Yes, CJ, there’s life after Supreme Court
Is there life for former “gods of Padre Faura?”
Chief Justice Maria Lourdes Sereno has found the answer in one of her predecessors, retired Chief Justice Artemio Panganiban, who has unveiled his latest book, “With Due Respect 2,” a selection of his columns in the Inquirer with the same title.
Keynoting the book launch on Tuesday night, Sereno paid tribute to Panganiban’s zest in making public his views on a hodgepodge of issues concerning the Supreme Court and other legal matters through his weekly opinion column.
Over a decade after leaving the high court, the former chief justice, she said, has continued to help bridge the gap between the ordinary citizens and the justices, often regarded as “gods of Padre Faura” for their lofty stature as members of the country’s highest judicial body.
The chief magistrate said Panganiban’s opinion pieces had been “very instrumental in explaining the work of the judiciary” to the public.
“Indeed, Chief Justice Panganiban’s reincarnation as columnist … is proof that there is life after retirement from the Supreme Court, including retirement from the position of Chief Justice,” Sereno told the gathering held at Rufino Campus of De La Salle University at Bonifacio Global City in Taguig City.
“Truly, one cannot expect a personality as vital as Chief Justice Panganiban to not have his voice heard anymore when he retired considering that that voice had eloquently and powerfully stood up for the liberty and prosperity of our people when he was sitting in the court,” she said.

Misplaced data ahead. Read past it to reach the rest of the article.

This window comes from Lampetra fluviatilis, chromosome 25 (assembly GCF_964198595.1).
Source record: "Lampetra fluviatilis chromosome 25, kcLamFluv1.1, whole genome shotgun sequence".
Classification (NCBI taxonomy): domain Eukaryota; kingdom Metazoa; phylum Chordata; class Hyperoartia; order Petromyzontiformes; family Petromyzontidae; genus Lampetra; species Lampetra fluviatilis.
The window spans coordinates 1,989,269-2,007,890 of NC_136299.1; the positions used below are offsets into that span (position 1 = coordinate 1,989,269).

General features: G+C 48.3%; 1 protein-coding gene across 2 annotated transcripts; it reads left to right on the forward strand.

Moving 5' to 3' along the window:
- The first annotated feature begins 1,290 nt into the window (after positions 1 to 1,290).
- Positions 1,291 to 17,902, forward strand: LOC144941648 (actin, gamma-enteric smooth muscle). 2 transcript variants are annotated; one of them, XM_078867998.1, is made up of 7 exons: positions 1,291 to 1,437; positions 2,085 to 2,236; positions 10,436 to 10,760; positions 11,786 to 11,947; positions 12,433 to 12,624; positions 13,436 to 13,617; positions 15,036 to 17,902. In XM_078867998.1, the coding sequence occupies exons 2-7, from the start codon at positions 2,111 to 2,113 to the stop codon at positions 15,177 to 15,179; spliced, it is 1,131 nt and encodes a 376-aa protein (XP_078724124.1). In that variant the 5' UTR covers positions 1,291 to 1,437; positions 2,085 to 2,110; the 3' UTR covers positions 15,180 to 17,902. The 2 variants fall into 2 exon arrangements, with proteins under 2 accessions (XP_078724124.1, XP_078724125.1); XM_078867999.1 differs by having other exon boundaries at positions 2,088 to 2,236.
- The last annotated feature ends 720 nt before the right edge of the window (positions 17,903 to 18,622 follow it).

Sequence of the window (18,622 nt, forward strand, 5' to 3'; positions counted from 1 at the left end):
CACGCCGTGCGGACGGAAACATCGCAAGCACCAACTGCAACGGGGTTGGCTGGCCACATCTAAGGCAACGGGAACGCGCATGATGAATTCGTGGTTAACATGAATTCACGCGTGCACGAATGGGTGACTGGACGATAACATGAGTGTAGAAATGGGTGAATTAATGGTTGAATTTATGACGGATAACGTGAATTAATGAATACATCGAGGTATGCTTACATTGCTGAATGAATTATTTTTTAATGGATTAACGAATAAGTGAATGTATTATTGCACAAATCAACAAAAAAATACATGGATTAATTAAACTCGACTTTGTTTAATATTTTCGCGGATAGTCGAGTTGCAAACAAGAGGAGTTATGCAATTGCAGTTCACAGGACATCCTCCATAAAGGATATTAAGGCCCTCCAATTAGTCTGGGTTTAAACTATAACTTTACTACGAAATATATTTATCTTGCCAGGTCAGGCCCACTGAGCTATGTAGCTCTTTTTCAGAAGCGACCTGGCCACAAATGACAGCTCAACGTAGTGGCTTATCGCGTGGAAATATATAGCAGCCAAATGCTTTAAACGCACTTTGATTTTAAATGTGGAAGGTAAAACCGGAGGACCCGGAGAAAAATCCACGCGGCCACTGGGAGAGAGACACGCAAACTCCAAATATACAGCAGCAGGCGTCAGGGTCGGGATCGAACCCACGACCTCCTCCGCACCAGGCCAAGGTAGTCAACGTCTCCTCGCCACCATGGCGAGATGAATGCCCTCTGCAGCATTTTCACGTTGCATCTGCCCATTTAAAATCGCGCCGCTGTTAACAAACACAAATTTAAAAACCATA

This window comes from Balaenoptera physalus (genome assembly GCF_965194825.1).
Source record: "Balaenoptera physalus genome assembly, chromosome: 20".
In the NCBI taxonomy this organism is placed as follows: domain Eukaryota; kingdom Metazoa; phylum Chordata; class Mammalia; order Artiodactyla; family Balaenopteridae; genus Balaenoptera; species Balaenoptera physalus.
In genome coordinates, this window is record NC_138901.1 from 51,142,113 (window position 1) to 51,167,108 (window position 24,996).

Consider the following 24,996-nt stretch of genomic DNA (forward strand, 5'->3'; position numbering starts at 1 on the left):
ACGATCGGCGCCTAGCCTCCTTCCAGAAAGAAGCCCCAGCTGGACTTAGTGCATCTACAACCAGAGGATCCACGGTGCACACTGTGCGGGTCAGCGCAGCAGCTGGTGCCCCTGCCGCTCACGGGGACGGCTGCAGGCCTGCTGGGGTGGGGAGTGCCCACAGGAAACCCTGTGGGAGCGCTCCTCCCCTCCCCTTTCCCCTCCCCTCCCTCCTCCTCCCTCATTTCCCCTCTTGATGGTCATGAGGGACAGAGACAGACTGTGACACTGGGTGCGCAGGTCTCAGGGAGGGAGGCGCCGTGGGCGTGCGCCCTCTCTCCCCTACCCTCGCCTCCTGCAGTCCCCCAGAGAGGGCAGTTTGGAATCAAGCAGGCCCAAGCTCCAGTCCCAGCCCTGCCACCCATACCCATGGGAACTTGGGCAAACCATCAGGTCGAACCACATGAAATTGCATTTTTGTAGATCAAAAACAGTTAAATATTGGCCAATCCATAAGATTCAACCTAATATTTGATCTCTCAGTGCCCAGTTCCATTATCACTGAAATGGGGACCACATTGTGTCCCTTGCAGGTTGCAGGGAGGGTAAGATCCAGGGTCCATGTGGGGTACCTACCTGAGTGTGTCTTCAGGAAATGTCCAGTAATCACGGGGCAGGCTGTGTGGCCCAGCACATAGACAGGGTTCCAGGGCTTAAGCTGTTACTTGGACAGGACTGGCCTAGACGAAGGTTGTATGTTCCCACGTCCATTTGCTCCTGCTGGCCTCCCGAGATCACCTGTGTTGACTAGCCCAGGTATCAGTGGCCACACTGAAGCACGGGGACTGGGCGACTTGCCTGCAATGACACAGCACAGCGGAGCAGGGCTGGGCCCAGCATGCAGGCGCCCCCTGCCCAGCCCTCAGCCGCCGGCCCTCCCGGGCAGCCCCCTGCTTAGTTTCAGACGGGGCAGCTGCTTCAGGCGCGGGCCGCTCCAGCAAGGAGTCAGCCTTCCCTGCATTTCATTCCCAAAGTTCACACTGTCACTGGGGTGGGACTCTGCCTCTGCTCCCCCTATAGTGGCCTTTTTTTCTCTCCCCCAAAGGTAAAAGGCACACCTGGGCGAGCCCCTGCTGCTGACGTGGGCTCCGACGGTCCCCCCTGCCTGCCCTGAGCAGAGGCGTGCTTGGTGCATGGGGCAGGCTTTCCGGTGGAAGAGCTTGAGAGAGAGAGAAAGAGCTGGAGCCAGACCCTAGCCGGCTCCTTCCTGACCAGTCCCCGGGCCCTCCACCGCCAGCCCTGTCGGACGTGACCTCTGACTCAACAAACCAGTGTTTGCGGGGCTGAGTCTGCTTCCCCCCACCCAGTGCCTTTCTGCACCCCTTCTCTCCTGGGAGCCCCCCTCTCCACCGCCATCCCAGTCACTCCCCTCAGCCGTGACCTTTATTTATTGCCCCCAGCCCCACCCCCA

Panganiban, who served as the tribunal’s 21st chief justice from December 2005 until his retirement a year later, was also instrumental in setting up the high court’s Public Information Office in 1999, Sereno noted.
Said the Chief Justice: “Through his column, (Panganiban), even after retirement from the court, continues to empower our people to engage and take part in the public discourse and debate by informing them about the national issues affecting them.”
In his speech, Panganiban admitted that he reluctantly accepted the invitation of Inquirer chair Marixi Rufino Prieto to write a column despite having authored over 1,200 rulings and 11 books in his prolific 11-year career as member of the high tribunal.
After being used to writing lengthy decisions and legal opinions, it was a challenge for the former magistrate to contain his thoughts within the 4,100-character limit for Inquirer opinion columnists.
Since his first column was printed on Feb. 11, 2007, Panganiban had consistently put out an article every Sunday, producing a total of 525 articles within the 10-year period.
His second book, published six years after the first compilation of his writings was released, contained his opinion pieces from 2011 until June 2016.
“Looking back after writing 525 columns, I must say that I enjoyed and still enjoy writing for the Inquirer. Why? First, I am given complete freedom to dwell on any subject of my choice without interference from the owners and editors,” Panganiban said.
“Second, writing a column forces me to be updated on the latest news on what is going on in our country and the world, especially in the judiciary,” he said.
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